Antitax groups said yesterday there are lessons for the rest of the nation in Tuesday’s resounding defeat by Alabama voters of a $1.2 billion annual tax increase.
Voters rejected the tax increase 68-32 in what officials said was heavy turnout for a special election, 53 percent.
The tax plan, which would have increased taxes on middle- and upper-income earners while benefiting lower-income earners, was promoted by Republican Gov. Bob Riley and supported by a diverse group including the state’s education establishment and many Democratic officials. But many Republican officials either remained neutral or opposed the plan.
The main lesson from the defeat, observers said, was that Alabama voters simply didn’t trust the government to spend the money properly. And much of their ire was directed at Mr. Riley, who told residents they had a moral obligation to pay for state expenses like education and the state’s Medicaid program.
“Lesson one is the tax issue cuts badly for any politician, but especially for Republican chief executives who think they can get away with it by couching it in moral or practical language. It just doesn’t work that way,” said Pete Sepp, vice president for communications at the National Taxpayers Union.
Jim Williams, executive director of the Public Affairs Research Council of Alabama, a nonpartisan organization that promotes tax reforms, said the efforts the national taxpayer advocacy groups put into defeating the tax increase are probably a preview of what will happen if other states try something similar.
“The extent to which they came down here and did that is kind of serving notice to everywhere else,” Mr. Williams said.
The governor is expected to call a special legislative session next week to address the state’s funding shortfall.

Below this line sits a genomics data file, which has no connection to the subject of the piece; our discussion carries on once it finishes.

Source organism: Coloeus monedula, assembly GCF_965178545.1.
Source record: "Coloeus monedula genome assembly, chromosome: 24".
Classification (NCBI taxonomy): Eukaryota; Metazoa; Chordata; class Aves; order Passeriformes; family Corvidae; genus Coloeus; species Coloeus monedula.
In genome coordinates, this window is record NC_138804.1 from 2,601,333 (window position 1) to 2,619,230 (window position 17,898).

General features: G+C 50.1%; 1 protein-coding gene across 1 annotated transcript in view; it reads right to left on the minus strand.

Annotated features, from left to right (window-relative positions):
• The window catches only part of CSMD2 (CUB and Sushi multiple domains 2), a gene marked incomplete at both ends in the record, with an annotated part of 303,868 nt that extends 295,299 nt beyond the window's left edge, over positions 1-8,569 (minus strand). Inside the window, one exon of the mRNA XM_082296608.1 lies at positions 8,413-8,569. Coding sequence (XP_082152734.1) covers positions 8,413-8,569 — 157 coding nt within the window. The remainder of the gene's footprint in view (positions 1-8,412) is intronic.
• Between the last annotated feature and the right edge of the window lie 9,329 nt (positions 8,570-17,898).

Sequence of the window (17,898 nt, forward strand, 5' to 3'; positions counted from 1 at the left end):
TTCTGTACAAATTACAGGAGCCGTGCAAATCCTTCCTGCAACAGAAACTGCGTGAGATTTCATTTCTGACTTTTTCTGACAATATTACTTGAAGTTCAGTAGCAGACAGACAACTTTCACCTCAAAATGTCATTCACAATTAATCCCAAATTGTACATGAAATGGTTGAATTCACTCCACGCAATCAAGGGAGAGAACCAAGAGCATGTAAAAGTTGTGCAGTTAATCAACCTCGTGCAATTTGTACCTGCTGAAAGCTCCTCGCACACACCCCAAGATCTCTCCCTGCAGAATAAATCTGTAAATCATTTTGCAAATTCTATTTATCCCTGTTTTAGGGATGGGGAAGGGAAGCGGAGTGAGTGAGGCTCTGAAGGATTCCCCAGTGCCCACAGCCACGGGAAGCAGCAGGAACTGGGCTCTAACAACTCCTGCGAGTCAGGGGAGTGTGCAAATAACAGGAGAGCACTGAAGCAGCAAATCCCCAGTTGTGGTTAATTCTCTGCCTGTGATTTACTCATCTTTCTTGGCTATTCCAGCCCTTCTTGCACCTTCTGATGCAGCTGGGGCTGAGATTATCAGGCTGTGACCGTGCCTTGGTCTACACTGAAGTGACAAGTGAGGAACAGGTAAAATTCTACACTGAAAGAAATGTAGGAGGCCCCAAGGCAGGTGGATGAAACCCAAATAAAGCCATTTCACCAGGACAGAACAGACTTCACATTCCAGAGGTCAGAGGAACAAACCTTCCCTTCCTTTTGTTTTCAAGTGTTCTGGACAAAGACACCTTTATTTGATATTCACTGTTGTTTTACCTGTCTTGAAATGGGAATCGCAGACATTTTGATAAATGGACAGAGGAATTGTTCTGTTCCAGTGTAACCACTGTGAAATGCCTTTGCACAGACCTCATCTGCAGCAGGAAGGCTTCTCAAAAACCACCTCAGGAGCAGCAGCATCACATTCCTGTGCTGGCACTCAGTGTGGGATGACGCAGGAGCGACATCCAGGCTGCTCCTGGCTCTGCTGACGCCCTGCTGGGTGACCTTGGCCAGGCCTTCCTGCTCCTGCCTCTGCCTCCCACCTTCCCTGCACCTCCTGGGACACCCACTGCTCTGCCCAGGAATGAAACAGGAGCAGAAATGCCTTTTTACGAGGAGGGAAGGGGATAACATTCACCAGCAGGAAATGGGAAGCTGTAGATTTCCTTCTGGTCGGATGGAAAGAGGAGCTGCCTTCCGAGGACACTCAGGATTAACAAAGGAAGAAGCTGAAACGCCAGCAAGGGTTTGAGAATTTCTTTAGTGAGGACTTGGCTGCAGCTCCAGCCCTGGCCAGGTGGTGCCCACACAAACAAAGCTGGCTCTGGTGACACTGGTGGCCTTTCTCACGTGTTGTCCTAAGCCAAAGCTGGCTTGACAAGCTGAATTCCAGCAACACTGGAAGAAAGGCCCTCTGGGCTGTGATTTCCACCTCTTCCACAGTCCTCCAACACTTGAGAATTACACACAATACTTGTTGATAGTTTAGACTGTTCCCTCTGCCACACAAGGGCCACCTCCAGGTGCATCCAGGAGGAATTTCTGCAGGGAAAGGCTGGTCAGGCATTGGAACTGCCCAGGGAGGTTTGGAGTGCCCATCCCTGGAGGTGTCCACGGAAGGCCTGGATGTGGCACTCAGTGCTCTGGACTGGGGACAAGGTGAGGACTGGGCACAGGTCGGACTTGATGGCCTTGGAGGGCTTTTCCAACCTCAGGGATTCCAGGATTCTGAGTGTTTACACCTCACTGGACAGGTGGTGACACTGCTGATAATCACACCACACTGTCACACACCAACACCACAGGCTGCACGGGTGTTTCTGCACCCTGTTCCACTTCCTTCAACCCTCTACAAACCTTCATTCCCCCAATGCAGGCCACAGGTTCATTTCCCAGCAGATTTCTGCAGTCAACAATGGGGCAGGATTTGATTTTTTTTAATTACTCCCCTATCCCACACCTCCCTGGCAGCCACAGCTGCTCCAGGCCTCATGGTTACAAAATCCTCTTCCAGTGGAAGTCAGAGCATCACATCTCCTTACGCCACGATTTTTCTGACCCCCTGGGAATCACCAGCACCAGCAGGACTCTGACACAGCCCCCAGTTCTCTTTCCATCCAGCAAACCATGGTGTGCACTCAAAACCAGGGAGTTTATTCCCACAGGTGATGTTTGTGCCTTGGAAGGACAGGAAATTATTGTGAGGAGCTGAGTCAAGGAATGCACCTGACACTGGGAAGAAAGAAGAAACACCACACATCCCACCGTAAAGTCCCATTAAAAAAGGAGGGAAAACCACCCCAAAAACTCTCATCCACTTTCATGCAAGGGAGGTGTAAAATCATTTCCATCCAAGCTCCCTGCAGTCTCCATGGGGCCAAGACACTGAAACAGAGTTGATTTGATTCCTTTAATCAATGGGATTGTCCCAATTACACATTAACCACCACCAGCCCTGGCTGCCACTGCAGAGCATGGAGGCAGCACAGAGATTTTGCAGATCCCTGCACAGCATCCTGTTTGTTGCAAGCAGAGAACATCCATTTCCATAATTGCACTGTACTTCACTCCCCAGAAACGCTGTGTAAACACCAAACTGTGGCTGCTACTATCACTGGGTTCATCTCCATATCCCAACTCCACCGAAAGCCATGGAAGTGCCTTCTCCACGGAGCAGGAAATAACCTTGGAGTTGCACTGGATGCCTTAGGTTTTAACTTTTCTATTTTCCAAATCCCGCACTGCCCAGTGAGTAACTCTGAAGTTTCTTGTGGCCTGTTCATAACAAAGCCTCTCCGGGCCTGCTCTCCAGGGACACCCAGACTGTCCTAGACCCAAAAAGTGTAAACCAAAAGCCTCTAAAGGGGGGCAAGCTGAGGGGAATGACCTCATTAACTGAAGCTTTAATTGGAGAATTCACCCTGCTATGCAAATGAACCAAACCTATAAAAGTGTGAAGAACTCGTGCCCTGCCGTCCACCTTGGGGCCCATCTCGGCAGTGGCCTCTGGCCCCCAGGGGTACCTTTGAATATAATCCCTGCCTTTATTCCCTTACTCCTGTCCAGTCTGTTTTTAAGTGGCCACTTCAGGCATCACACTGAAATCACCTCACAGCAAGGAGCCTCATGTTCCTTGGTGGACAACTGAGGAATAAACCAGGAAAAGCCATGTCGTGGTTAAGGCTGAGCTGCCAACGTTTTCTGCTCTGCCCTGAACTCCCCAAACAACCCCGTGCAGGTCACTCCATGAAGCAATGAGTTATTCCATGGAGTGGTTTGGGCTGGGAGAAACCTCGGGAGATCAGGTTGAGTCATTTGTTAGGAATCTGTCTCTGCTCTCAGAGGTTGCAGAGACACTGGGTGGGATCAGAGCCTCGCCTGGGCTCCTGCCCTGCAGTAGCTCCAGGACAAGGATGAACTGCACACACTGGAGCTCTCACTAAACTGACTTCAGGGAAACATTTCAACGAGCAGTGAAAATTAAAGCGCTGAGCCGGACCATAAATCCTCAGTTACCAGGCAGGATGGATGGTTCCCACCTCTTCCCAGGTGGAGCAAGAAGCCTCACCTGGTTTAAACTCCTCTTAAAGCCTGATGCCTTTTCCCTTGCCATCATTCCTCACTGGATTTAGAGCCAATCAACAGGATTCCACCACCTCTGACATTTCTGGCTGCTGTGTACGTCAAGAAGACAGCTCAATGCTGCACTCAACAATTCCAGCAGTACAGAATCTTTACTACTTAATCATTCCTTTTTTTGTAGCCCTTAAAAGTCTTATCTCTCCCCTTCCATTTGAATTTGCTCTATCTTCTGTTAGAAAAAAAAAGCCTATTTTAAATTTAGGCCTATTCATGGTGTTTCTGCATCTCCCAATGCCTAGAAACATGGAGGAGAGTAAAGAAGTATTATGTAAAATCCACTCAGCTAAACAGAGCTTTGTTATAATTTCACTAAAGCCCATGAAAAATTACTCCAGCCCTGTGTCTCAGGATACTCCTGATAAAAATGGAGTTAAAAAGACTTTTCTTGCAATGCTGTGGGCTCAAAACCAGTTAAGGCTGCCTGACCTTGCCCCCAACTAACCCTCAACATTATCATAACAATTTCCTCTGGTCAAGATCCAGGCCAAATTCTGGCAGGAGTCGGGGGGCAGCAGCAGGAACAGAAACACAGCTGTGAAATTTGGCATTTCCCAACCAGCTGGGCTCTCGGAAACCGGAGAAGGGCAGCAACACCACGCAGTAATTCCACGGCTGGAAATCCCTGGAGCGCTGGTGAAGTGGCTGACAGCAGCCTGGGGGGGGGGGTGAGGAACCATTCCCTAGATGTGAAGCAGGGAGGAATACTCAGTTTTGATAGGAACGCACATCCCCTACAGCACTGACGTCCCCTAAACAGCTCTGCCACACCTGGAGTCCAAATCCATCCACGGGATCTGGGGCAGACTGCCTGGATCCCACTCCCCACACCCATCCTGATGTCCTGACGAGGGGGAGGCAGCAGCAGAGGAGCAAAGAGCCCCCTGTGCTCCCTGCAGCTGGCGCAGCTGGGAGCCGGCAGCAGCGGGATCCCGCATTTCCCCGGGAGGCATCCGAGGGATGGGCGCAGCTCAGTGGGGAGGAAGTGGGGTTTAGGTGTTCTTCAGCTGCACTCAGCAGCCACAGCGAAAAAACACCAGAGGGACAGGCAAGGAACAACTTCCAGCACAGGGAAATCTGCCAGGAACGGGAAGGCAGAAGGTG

But those who pushed the tax said that residents apparently are saying they will accept deep spending cuts instead. The tax increase’s backers have warned of cuts of up to 18 percent in noneducation spending and of about 5 percent in education spending.
State schools Superintendent Ed Richardson that could mean cuts in everything from textbooks to football for Alabama schools.
“We’re looking at possibly a four-day school week and at charging fees for everything that’s not required for graduation,” Mr. Richardson said, according to the Associated Press.
But Dick Armey, Texas Republican and former majority leader in the U.S. House, said voters just didn’t believe the predictions.
“These people selling this package were painting some pretty nightmarish scenarios, and a lot of people were saying, in effect, ‘Don’t give me that. It’s not as bad as you say it is,’” said Mr. Armey, now co-chairman of Citizens for a Sound Economy, who campaigned against the tax increase. “There’s a general attitude: ‘You won’t have to do as much cutting as you say you will, but if that’s the case, we’ll take the cutting rather than the tax increases.’”
Taxpayer advocates said the Alabama vote is the latest in a recent series of antitax votes.
In August 2002, Missouri voters rejected a sales- and gas-tax increase by nearly a 3-to-1 vote, and in November voters in Northern Virginia turned back a sales-tax increase that state leaders had said would go to pay for transportation projects.